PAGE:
ACLU sues Clearview AI claiming the company's tech crosses ethical bounds

The American Civil Liberties Union has accused Clearview AI's biometric platform of creating a nightmare scenario that many have long feared.

The American Civil Liberties Union (ACLU) is taking Clearview AI to court, claiming the company's facial surveillance activities violate the Illinois Biometric Information Privacy Act (BIPA) and "represent an unprecedented threat to our security and safety".

The legal action, brought on by lawyers at the ACLU of Illinois and the law firm Edelson PC, is on behalf of organisations that represent survivors of sexual assault and domestic violence, undocumented immigrants, and other vulnerable communities.

Clearview AI, founded by Australian entrepreneur Hoan Ton-That, provides facial recognition software, marketed primarily at law enforcement.

See also: Data breach exposes Clearview AI client list

The ACLU said not stopping Clearview AI would "end privacy as we know it".

"Face recognition technology offers a surveillance capability unlike any other technology in the past. It makes it dangerously easy to identify and track us at protests, AA meetings, counselling sessions, political rallies, religious gatherings, and more," the ACLU wrote in a blog post.

"For our clients -- organisations that serve survivors of domestic violence and sexual assault, undocumented immigrants, and people of colour -- this surveillance system is dangerous and even life-threatening. It empowers abusive ex-partners and serial harassers, exploitative companies, and ICE agents to track and target domestic violence and sexual assault survivors, undocumented immigrants, and other vulnerable communities."

In its complaint, ACLU is seeking to put a stop to Clearview AI's alleged "unlawful surreptitious capture and storage of millions of Illinoisans' sensitive biometric identifiers". It has also requested for a court order to compel Clearview to delete faceprints gathered from Illinois residents without consent, and to stop capturing new faceprints unless it complies with Illinois law.

The union said the company's actions violate BIPA, which requires companies that collect, capture, or obtain an Illinois resident's biometric identifier to first notify that individual and obtain their written consent.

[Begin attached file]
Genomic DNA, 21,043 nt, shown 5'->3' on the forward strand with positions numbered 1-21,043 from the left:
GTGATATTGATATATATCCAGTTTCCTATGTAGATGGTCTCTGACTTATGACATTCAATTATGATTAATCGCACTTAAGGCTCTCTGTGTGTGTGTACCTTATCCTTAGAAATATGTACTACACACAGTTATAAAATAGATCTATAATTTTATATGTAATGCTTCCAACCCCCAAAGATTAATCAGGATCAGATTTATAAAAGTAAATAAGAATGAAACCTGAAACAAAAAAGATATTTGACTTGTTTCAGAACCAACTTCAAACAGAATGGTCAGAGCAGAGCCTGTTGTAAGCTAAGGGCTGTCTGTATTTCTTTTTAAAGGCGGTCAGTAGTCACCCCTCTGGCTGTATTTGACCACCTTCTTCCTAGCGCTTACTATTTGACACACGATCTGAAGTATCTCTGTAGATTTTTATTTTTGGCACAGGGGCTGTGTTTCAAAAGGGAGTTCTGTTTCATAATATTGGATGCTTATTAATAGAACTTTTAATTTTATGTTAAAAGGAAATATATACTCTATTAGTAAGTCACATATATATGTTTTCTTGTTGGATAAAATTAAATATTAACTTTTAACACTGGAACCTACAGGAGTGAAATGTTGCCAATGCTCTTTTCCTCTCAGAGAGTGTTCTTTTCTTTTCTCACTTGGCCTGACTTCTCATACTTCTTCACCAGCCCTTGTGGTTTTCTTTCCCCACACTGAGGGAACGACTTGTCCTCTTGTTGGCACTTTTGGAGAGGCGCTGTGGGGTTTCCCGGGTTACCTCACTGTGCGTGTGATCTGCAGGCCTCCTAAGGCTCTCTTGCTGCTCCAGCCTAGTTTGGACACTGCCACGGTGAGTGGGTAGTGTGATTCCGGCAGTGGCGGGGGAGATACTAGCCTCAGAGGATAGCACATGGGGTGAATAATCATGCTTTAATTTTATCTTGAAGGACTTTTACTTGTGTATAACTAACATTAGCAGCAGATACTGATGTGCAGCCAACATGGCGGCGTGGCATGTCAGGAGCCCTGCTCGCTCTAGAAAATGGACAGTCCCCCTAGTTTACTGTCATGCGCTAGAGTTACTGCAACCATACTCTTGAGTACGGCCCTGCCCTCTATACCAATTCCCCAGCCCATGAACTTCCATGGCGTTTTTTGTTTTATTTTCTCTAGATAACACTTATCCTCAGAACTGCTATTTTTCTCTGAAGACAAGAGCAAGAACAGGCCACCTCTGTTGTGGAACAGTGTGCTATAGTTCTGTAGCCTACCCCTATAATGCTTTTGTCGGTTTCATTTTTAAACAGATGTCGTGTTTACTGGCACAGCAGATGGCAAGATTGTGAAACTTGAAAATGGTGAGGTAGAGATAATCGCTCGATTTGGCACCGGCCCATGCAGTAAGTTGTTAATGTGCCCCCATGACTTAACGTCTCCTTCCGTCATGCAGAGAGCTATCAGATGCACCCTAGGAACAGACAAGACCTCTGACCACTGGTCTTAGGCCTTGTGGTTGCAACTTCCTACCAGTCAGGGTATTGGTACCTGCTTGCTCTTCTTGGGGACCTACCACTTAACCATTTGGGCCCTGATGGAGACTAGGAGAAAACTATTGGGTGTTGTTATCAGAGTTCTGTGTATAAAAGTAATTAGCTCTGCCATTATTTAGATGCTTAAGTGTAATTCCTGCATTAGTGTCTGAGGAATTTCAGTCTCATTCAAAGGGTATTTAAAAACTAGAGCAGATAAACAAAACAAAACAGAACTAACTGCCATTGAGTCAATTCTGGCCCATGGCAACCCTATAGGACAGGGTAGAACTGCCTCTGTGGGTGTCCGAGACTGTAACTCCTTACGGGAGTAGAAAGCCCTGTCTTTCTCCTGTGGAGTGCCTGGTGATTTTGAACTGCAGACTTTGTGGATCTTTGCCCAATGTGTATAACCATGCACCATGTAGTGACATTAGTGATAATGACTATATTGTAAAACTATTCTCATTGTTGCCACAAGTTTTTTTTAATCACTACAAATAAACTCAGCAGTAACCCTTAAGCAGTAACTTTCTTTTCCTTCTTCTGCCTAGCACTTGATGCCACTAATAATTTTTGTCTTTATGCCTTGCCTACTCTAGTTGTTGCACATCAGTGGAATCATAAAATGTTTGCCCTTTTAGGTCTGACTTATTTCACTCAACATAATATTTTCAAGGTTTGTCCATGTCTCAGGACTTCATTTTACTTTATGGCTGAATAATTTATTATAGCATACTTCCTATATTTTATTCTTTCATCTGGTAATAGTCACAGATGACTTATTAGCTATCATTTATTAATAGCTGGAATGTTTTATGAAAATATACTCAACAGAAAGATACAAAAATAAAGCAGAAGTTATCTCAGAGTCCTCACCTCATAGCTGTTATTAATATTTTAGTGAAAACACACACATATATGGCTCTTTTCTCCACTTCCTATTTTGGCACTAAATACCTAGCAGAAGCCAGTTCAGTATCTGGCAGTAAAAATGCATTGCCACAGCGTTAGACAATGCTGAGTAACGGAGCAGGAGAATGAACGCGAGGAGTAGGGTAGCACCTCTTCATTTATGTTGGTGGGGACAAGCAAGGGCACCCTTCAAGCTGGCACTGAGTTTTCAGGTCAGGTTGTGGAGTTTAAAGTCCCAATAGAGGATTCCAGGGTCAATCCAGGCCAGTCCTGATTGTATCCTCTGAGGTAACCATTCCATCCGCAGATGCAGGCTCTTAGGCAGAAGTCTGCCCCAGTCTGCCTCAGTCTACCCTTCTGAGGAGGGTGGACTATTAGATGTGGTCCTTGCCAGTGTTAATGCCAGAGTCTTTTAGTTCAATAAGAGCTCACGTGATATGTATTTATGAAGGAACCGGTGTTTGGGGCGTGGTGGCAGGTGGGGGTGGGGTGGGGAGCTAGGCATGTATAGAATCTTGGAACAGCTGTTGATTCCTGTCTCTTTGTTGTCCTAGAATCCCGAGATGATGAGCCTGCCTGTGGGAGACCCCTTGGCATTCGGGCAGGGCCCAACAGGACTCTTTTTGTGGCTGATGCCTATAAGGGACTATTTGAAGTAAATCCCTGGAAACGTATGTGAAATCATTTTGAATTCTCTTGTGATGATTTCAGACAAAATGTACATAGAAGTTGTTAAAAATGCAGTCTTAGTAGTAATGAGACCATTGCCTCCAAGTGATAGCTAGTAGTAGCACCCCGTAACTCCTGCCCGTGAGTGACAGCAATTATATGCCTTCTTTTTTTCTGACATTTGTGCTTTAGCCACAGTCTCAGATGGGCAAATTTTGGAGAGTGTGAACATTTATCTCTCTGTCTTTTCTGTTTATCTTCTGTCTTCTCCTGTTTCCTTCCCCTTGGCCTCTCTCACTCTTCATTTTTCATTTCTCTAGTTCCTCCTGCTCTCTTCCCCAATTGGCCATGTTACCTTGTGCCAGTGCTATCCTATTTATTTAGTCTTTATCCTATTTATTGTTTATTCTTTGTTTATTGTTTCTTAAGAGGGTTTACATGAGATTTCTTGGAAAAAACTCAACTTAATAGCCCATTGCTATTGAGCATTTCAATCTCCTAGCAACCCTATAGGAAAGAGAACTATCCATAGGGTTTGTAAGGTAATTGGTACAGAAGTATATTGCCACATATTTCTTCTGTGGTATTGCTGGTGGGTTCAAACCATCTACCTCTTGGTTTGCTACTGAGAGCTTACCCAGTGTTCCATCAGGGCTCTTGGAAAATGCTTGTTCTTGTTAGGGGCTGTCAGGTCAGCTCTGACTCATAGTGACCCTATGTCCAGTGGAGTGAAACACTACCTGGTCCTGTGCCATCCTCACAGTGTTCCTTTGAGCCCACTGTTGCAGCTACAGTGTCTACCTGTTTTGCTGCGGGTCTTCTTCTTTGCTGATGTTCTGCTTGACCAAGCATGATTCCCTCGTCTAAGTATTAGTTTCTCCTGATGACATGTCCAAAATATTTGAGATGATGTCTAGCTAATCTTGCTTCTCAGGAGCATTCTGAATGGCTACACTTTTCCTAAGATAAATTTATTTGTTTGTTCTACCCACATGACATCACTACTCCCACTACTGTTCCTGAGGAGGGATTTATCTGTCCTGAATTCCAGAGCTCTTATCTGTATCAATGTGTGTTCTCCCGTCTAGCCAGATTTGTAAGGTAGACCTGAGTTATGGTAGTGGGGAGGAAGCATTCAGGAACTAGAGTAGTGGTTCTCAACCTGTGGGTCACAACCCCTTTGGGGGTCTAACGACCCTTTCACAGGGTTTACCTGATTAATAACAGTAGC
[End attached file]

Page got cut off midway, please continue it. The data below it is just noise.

"Clearview's practices are exactly the threat to privacy that the legislature intended to address, and demonstrate why states across the country should adopt legal protections like the ones in Illinois," ACLU wrote.

"Clearview has violated and continues to violate the BIPA rights of Plaintiffs' members, clients, and program participants and other Illinois residents at staggering scale."

The ACLU alleges that by using face recognition technology, Clearview has captured more than 3 billion faceprints from images available online, all without the knowledge or consent of those pictured.

"Clearview claims that, through this enormous database, it can instantaneously identify the subject of a photograph with unprecedented accuracy, enabling covert and remote surveillance of Americans on a massive scale," it said. "This technology is so dangerous, in fact, that this little-known startup 'might end privacy as we know it'."

The ACLU said that Clearview has "created the nightmare scenario that we've long feared, and has crossed the ethical bounds that many companies have refused to even attempt" and accused the company of building a mass database of billions of faceprints without knowledge or consent.

"Neither the United States government nor any American company is known to have ever compiled such a massive trove of biometrics," it wrote.

"Adding fuel to the fire, Clearview sells access to a smartphone app that allows its customers -- and even those using the app on a trial basis -- to upload a photo of an unknown person and instantaneously receive a set of matching photos."

Clearview AI was in January exposed in a New York Times report of selling access to "faceprints" and facial recognition software to law enforcement agencies across the United States. The startup claimed it could identify a person based on a single photo, revealing their real name, general location, and other identifiers.

A separate class action in New York was filed in January against Clearview AI.

Meanwhile, Facebook earlier this year agreed to pay $550 million to settle claims in Illinois for violating BIPA.. 

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